5. I am attentive when it comes to the personal needs of my followers.
  6. I challenge my followers to get out of their comfort zones.
  7. I believe that teamwork is the way to success.
  8. I encourage my followers to question their most basic way of thinking.
  9. Followers have told me that my enthusiasm and positive energy are infectious.

Strong transformational leaders would agree with all of these statements, but even if you don’t, do not worry. Instead, use this test as a way to get inside the perspective of a transformational leader, to see how they think, and before you know it, you’ll soon be walking in those shoes.

Interested in learning more about transformational leadership? Carolyn Stern and the EI Experience team invite you to transform on one of their training courses.

To learn more about transformational leadership and emotional intelligence in the workplace, sign up for our biweekly newsletter here, where you will receive our latest updates, an inventory of resources, and much more!

If you need help becoming a transformational leader, book a call with us here; we’d love to listen and provide support in any way we can.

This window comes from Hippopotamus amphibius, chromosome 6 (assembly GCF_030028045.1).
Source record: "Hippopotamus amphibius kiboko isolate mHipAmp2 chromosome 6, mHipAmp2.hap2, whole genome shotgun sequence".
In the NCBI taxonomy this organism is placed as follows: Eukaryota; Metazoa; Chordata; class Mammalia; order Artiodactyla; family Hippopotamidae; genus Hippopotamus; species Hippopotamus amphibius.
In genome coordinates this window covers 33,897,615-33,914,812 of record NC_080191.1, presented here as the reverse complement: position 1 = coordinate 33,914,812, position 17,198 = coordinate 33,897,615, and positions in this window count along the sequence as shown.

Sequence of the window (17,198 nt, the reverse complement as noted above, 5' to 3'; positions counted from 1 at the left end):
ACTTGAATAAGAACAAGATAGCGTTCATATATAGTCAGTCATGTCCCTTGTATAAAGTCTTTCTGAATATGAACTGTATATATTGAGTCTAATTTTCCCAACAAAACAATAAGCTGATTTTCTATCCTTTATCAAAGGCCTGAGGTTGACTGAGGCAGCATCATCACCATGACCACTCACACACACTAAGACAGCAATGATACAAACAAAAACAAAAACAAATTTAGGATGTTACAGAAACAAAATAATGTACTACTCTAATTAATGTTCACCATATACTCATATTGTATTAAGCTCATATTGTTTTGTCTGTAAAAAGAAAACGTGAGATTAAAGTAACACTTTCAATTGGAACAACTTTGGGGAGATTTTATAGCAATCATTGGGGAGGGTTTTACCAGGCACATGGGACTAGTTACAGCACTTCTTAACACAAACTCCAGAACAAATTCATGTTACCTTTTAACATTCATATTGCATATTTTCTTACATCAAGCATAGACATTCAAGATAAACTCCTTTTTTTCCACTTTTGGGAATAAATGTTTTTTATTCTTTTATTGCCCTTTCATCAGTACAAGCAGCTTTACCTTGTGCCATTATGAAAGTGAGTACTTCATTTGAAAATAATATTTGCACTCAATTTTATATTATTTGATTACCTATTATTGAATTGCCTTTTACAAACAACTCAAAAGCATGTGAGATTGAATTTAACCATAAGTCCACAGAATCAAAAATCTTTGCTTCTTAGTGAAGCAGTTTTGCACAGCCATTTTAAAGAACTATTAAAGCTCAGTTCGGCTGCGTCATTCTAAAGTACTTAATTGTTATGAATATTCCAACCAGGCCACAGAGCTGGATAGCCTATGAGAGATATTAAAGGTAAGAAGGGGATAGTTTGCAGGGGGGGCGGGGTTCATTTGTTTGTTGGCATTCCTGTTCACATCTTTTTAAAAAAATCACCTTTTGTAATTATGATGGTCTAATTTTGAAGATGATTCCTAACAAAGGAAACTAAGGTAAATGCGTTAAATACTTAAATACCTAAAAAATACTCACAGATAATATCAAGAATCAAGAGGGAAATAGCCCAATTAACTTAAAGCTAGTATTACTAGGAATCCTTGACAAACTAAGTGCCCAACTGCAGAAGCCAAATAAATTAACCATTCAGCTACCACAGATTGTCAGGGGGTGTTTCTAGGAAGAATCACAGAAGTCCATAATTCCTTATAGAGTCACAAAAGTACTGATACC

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Unleashing Your Creativity With EI

Unleashing Your Creativity With EI

What is creative tension and how does it relate to creativity? MIT professor, Peter Senge, defines “creative tension” as the gap between the vision of the future – what could be, and the current reality – what is. If there were no gap, there would be no need for any action to move towards the vision. We would sit still and idle.

Ideation often starts with the tension in the mind–which, in-turn, can be the motivation or catalyst for acting on and/or achieving the stated vision. When leveraged, this (creative) tension can be used to support individuals to seek resolution, move forward, and explore potential to ultimately create innovative products or services that will soon revolutionize our world.

Every company has a storehouse of creativity, but only truly future-forward thinking organizations know how to effectively leverage and support the people that collectively comprise this creative asset.  Those special companies know how to: